Don’t you see this kind of thing happen all the time? To take a silly, but obvious, example — cricket captains stuffing up when every sign, including very dark clouds overhead, indicate rain and hence the necessity to speed up or slow down the game; yet how many times have teams been caught napping?
The skill of Krishna lay not in knowing there was an eclipse coming; it lay in realizing that it could be worked into an effective strategy, and taking pains to figure out when, then positioning his friend at the right point at the right time, to take advantage.
All of which I am arguing on my own, mind. Would Bhima know? Would he even care?
And finally, would it be preferable to have the version where Krishna, having promised never to touch arms, then uses his discuss to obscure the sun?
1) Mein Prem Ki Dewaani Hun….
2) Shah ji, tussi great ho!!
3) Next time you come to NY, please come to my house for dinner in NJ
4) After Mahabharat, start writing about your ancestral house
5) How do you intoduce yourself to others??
“Prem naam hei mera……. Prem Panicker” ala Prem in Bobby ??
Wow.. You are really getting “into” the character… As many others have said, give a shot at scriptwriters… We really need scripts that have been thought through and sans loopholes!!!
Script writing for Bollywood?!?!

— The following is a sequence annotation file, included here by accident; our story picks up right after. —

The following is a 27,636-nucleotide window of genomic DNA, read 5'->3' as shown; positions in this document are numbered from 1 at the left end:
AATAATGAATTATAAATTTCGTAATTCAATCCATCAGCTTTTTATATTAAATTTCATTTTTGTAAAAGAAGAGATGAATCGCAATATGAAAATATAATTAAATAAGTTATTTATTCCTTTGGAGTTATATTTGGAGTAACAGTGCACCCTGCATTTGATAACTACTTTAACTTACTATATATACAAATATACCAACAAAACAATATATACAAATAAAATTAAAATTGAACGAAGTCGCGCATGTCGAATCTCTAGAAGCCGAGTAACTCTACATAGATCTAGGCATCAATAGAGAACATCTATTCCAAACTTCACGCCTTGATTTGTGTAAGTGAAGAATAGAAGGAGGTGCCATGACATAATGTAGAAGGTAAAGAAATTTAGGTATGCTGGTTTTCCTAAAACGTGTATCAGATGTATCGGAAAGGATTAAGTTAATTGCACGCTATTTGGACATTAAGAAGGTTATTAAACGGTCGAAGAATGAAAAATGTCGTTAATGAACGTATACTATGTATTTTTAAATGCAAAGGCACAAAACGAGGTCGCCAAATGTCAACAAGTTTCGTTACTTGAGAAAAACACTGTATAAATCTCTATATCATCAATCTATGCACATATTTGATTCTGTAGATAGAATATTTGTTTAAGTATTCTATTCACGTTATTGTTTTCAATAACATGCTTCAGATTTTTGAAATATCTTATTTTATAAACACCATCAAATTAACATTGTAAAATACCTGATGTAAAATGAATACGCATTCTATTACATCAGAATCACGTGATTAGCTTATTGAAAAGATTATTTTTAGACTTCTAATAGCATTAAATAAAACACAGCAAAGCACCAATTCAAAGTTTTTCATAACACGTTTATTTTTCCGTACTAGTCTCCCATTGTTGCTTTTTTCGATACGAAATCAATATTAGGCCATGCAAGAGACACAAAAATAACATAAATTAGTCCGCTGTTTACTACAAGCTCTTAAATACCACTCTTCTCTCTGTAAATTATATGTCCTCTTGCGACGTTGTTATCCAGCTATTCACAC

Please – we don’t have to lose yet another good writer to the film world and write inane plots.
There was once a great Tamil writer by name Sujatha – he was very good until he started writing film scripts that is. 🙂
Totally agree. Prem should stick to writing books and not write screenplays for movies.
Thanks, guys — sorry, wrote this one in the heck of a rush, hence some typos. Appreciate the quick catch
Thrilling narration. I have only read about a third and could feel the excitement as Bhim goes about facing Karna.
Thanks for the 3rd episode of the week
What a treat!! Great beginning to the weekend. Excellent narration as usual. But it looks like this was put together in haste. Some uncharacteristic errors-
“the power of my arms and shoulders and arms gave me the edge”
“Arjuna would die on Abhimanyu’s funeral pyre of Abhimanyu “
Have been quietly and immensely enjoying your Bhimsen posts. Couldn’t keep quiet about Visokan’s revelation to Bhima. Is this what MT wrote, or is this your transcreation?
That is MT’s storyline; in this bit I only added and rewrote the dialogue and interludes, and added Bhima’s reactions/thoughts as he hears the news.
Thanks for the bonus episode. I just spotted a typo :
‘ Arjuna would die on Abhimanyu’s funeral pyre of Abhimanyu’